In the recognition ceremony honoring those who have generously served the community, each individual receives a commendation from the Chapel Hill Mayor's office. The photographs and citations describing the contributions of the honorees are on view at the Seymour Center on Homestead Road in Chapel Hill.
The photograph and citation for Alice are shown below. The photograph was taken by Catharine Carter in the spring of 2012.
Alice, shown here at the Southern Human Services Center,
was recognized as a Town Treasure by the
Chapel Hill Historical Society in 2012
Alice Marie Gordon was born on July 1, 1937 in Columbus, Ohio, and grew up there. She received a B.Sc. in Psychology from The Ohio State University and a Ph.D. in Psychology from Stanford University. She and her husband, Alan Biermann, have been married over forty years, and they have two grown children and two grandchildren. Alice became a Chapel Hill resident in 1972 when she accepted a position at the University of North Carolina. She worked as a research psychologist at the Frank Porter Graham Child Development Institute, specializing in the study of children’s language development. In the 1980s, Alice served as Chair of the Orange County Planning Board and President of the Chapel Hill-Carrboro Schools PTA Council. She was elected to the Board of County Commissioners (BOCC) of Orange County in 1990. Alice has served as Board Chair, and Vice Chair, and is now in her sixth consecutive term as a Commissioner. In 2006, Leadership Triangle honored Alice with the Goodmon Award for Exemplary Regional Leadership by an Elected Official for her significant contributions in the areas of environmental protection and regional transportation. The award citation stated that she had "proactively addressed regional growth while enhancing the quality of life that defines the Triangle."
Alice’s contributions to Chapel Hill and Carrboro have focused on the areas of public education, environmental protection, and regional transportation. She has been a dedicated champion of excellent public schools and played an important role in crafting the county’s Schools Adequate Public Facilities Ordinance to plan ahead for school growth. Since new schools are built when needed, this ordinance helps prevent school overcrowding.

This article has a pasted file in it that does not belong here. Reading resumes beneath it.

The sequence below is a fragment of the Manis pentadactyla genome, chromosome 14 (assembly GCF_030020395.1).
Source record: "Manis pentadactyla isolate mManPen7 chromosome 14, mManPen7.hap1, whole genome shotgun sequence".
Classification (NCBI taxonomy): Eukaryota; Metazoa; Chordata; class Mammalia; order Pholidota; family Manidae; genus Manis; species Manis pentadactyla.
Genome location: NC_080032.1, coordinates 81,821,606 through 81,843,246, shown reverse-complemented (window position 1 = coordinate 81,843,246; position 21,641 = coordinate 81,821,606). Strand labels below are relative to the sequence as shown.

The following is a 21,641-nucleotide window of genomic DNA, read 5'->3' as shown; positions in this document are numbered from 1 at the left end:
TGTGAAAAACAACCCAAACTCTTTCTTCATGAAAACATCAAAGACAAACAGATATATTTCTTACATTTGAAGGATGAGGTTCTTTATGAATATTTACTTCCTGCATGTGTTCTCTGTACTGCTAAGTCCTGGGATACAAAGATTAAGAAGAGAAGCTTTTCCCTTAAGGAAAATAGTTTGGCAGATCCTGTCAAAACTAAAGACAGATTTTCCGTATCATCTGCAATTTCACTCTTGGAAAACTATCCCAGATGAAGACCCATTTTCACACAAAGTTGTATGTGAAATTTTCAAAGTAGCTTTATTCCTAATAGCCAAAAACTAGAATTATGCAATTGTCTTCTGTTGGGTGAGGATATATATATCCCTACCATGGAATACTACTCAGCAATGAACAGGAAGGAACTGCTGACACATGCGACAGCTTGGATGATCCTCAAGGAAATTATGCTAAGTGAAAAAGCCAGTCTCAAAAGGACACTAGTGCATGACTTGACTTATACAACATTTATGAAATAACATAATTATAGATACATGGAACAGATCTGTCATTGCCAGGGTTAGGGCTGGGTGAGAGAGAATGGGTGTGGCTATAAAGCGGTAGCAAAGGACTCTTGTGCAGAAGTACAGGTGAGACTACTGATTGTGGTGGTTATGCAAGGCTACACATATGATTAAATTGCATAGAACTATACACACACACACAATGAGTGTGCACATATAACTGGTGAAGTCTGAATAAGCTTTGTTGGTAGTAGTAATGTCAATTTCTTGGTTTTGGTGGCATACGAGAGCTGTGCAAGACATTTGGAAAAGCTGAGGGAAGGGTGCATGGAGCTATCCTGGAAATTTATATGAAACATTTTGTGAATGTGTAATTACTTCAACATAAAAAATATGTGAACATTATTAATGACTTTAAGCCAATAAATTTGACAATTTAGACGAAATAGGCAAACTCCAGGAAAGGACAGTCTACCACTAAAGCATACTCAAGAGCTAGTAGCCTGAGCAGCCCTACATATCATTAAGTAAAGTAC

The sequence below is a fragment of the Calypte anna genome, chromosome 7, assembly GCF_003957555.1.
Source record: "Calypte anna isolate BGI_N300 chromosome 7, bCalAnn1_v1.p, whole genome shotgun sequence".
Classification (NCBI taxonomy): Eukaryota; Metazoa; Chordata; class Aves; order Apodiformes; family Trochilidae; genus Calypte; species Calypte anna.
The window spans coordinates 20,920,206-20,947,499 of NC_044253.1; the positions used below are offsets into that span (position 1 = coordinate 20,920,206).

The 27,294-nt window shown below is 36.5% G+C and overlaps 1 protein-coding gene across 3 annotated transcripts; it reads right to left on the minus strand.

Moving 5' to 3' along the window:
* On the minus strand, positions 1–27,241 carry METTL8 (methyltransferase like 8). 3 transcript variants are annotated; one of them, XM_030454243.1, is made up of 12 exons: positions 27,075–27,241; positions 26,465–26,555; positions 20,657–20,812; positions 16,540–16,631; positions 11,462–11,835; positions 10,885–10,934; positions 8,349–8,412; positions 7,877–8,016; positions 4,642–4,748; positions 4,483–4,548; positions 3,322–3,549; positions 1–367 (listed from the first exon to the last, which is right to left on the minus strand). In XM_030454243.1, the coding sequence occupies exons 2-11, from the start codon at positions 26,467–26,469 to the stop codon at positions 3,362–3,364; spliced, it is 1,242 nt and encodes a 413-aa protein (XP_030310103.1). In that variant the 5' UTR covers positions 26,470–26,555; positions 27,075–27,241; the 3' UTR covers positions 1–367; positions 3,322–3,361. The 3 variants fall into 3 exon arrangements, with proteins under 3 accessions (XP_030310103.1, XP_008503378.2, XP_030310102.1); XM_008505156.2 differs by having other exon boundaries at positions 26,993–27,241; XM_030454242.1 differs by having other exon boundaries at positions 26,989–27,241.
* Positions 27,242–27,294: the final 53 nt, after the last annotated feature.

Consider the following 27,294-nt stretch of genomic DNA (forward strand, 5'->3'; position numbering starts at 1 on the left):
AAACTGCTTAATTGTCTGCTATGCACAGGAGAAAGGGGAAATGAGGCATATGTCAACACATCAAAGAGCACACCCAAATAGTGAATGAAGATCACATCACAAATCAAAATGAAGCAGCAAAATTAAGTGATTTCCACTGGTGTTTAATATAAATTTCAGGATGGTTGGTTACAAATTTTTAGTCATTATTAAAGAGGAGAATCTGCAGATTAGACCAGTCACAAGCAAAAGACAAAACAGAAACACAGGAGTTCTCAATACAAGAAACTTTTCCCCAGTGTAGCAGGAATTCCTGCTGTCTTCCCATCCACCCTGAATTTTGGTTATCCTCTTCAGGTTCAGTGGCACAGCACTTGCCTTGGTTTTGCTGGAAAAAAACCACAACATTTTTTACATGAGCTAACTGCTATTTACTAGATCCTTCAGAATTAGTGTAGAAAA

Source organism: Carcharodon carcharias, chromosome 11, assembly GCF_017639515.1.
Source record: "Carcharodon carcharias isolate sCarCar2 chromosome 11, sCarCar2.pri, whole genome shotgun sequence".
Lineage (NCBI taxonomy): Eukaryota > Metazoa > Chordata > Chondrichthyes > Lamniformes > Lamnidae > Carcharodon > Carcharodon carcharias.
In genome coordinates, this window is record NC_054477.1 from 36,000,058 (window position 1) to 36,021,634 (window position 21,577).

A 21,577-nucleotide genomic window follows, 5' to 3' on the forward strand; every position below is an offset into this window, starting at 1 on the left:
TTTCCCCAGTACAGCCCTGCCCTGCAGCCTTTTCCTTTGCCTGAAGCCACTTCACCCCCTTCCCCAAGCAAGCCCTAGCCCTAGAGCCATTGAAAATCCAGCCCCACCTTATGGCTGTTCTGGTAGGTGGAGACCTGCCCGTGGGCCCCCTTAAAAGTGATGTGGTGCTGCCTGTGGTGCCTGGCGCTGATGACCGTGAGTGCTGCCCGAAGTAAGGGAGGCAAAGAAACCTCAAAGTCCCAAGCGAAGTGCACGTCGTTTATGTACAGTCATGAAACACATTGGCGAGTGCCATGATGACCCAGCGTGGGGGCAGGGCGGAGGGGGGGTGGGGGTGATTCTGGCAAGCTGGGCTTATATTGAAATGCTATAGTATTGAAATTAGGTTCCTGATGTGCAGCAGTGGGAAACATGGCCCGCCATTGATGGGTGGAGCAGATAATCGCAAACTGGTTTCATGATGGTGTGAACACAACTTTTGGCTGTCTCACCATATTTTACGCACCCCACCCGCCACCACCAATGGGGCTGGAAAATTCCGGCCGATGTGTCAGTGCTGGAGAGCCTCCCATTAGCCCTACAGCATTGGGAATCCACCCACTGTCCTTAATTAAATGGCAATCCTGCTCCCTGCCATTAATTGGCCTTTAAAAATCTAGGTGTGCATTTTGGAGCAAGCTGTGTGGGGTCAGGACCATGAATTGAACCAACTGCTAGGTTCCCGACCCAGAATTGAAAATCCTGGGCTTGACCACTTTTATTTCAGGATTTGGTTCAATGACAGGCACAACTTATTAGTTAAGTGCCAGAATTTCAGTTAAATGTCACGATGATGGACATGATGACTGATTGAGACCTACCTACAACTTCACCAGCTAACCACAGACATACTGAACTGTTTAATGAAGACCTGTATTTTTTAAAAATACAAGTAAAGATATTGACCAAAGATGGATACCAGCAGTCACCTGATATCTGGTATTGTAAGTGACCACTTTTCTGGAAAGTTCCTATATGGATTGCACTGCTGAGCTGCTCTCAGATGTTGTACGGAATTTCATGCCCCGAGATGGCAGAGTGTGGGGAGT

The second initiative saw the production of the first joint transportation plan for the western and eastern parts of the Triangle region, which had previously been planned separately. Alice chaired the policy board of the Durham-Chapel Hill-Carrboro Metropolitan Planning Organization (DCHC MPO), the regional organization responsible for transportation planning in the western part of the Triangle. In 2007 and 2008, while serving as Chair, she led the collaborative effort between the DCHC MPO and the Capital Area MPO to create a joint 2035 Long Range Transportation Plan. As a result, Chapel Hill and Carrboro are part of an area with a unified plan to guide future transportation investments. In 2009, the Association of Metropolitan Planning Organizations honored these two MPOs with the National Award for Outstanding Achievement in Metropolitan Transportation Planning for their exemplary collaborative planning effort. As a current member of the DCHC MPO, Alice continues to promote better public transit and to foster efforts for improving air quality. She has also served as Chair of the Board of Trustees of Triangle Transit, the regional public transit agency, and spearheaded the creation of that agency’s bus route connecting Chapel Hill and Hillsborough.